David Playpenz of Colchester, Essex, was in a motorcycle accident in which he hurt his hand. When he showed it to doctors a few days later, and one of the fingers had turned black, they said that the digit would have to be amputated. Playpenz went through with the procedure and later asked to be able to take his severed finger home. Sure! Said the doctors, who had no idea what he planned next.
Playpenz, who is in his 30s and a bondage furniture maker by trade, apparently was always curious about cannibalism, “I’d always wondered what human flesh tastes like. But it’s taboo. People can’t go around being cannibals – that’s illegal. Only then, it occurred to me that no one could haul me to court for eating my own flesh. I decided to cook it and taste it. Then my curiosity would be satisfied.” He happily photographed the event for posterity, saved the bones, and posted the whole thing on his Facebook page, including the boiled finger (warning this link is not for the faint of heart). Needless to say Playpenz got mixed reactions from friends, though it seems that he was correct that he would not be charged with any crime.
After all, most countries don’t have laws about not eating your own surgically removed, necrotic body parts, because, who would do that? A man in Japan had a similar idea though in 2012, and it did get him into trouble.
Mao Sugiyama, 22, a gender-neutral performance artist from Tokyo decided that he would have his genitals surgically removed and take them home — no problems there, all was nice and legal.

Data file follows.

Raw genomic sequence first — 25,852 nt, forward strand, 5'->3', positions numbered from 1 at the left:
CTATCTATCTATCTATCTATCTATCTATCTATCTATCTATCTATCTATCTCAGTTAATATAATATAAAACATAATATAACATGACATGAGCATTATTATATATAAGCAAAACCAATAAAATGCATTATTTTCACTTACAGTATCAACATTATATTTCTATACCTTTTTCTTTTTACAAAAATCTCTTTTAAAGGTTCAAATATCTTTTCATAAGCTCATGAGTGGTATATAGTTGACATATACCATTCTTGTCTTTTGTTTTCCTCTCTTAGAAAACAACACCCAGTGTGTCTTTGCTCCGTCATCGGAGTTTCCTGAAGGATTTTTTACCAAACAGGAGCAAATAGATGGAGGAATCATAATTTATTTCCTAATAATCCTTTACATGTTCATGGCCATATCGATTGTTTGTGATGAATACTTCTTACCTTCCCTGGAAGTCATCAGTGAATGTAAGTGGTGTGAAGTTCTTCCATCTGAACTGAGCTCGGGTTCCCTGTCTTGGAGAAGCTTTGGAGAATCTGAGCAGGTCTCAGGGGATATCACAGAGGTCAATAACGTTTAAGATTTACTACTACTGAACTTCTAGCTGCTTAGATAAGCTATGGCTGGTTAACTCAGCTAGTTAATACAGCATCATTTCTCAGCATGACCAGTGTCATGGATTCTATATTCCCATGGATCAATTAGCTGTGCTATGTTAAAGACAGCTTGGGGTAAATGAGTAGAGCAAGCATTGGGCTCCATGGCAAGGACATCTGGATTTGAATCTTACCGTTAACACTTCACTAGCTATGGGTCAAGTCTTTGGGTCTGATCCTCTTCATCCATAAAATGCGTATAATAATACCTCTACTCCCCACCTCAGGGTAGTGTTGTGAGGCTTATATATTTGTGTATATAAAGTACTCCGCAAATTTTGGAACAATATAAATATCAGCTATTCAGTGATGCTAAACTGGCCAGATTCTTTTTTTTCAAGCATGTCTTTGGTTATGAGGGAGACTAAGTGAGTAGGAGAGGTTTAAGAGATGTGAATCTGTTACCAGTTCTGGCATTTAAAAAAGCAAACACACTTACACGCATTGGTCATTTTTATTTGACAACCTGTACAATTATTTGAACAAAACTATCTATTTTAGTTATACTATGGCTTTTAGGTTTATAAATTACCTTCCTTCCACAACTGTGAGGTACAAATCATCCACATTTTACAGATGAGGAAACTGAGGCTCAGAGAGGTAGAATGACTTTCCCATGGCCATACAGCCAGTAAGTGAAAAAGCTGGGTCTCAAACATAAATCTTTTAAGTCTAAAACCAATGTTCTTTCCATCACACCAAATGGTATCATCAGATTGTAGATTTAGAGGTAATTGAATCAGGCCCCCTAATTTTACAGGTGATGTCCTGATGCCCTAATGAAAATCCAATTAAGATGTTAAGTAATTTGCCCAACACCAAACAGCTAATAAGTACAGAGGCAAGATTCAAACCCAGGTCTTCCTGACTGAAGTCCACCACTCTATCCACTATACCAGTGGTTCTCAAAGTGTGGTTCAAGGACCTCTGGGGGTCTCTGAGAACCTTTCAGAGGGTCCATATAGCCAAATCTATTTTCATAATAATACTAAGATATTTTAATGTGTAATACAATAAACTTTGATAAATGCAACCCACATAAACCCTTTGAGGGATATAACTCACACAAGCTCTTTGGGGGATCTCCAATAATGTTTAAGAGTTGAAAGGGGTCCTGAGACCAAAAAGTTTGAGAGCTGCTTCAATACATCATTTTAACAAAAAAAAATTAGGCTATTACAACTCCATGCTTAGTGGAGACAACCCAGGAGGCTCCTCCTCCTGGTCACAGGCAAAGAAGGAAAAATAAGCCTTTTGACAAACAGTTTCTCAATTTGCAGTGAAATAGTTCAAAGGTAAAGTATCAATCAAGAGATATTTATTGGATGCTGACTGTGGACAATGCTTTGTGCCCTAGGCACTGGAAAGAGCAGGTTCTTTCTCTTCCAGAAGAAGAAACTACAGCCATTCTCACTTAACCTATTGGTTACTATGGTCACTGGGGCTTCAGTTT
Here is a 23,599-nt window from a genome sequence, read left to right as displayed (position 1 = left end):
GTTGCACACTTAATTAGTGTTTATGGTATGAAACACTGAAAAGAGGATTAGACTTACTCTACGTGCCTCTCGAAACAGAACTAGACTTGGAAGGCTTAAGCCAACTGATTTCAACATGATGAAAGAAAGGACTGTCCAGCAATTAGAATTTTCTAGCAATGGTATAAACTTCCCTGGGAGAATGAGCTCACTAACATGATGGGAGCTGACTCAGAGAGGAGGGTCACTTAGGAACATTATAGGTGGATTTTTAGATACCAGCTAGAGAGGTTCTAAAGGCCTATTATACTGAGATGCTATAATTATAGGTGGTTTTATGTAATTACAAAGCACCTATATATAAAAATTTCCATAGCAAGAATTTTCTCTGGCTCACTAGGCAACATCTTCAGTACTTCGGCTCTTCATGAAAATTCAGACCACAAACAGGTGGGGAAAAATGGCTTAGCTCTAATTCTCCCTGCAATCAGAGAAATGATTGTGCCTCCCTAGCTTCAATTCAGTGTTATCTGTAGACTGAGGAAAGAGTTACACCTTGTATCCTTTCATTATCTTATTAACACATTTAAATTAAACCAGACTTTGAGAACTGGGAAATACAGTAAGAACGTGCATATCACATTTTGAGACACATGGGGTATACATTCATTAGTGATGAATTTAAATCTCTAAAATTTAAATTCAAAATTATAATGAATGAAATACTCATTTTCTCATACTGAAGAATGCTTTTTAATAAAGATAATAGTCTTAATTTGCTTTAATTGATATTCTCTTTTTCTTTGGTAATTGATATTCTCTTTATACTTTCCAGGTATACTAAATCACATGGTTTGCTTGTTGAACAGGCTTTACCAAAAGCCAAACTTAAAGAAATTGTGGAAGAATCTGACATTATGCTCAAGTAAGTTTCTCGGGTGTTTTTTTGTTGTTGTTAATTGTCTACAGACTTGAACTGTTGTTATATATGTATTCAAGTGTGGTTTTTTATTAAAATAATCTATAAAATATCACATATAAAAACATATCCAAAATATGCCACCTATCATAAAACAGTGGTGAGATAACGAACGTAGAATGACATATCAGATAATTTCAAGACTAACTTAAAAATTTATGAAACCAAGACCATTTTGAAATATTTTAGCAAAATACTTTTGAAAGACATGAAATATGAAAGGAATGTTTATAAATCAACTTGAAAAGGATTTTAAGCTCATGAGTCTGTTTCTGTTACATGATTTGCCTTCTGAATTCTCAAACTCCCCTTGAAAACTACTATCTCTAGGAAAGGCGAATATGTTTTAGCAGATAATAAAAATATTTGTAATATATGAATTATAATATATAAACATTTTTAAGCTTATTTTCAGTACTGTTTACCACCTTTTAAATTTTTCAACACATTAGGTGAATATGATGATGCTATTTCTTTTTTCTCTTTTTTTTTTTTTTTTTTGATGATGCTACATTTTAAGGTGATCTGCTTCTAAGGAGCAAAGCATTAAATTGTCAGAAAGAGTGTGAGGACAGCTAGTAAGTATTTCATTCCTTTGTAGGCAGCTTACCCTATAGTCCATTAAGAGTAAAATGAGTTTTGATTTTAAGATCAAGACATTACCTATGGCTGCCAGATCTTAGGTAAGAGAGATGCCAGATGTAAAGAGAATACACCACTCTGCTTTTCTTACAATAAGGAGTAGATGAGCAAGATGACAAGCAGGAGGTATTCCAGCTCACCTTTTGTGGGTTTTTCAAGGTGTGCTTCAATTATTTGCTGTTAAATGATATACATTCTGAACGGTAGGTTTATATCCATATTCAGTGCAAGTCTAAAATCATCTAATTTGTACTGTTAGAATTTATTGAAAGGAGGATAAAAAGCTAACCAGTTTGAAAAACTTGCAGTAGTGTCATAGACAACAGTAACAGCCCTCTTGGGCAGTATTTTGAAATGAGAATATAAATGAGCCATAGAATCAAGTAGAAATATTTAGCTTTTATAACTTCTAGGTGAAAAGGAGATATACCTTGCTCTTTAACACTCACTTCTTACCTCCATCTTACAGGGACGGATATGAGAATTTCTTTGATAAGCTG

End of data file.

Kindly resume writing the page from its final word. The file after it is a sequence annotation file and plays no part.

Sugiyama’s miscalculation came later when he decided to host an event at which he cooked his carefully preserved and prepared penis and genitals and served to them to a table of cannibalistic diners for about $250 a plate. He said it was meant to raise awareness about x-gender, asexual people. The dinner was a success, the diners where ecstatic, the artist/chef applauded — until the public got wind of it.
Enough people in Tokyo were revolted by the knowledge of what had happened in their city that police were forced to look into the event. They quickly determined from Sugiyama’s website that the event did actually occur. The only problem was that Sugiyama hadn’t broken any laws. In fact he had obsessively followed all ordinances regarding surgical waste. The ordinances simply did address the question of willingly eating surgical waste. Also there were no laws banning cannibalism on the books.
To satisfy public outrage, police were ultimately forced to charge Sugiyama with indecent exposure. He could serve up to two years in prison and face a fine of up to $32,000.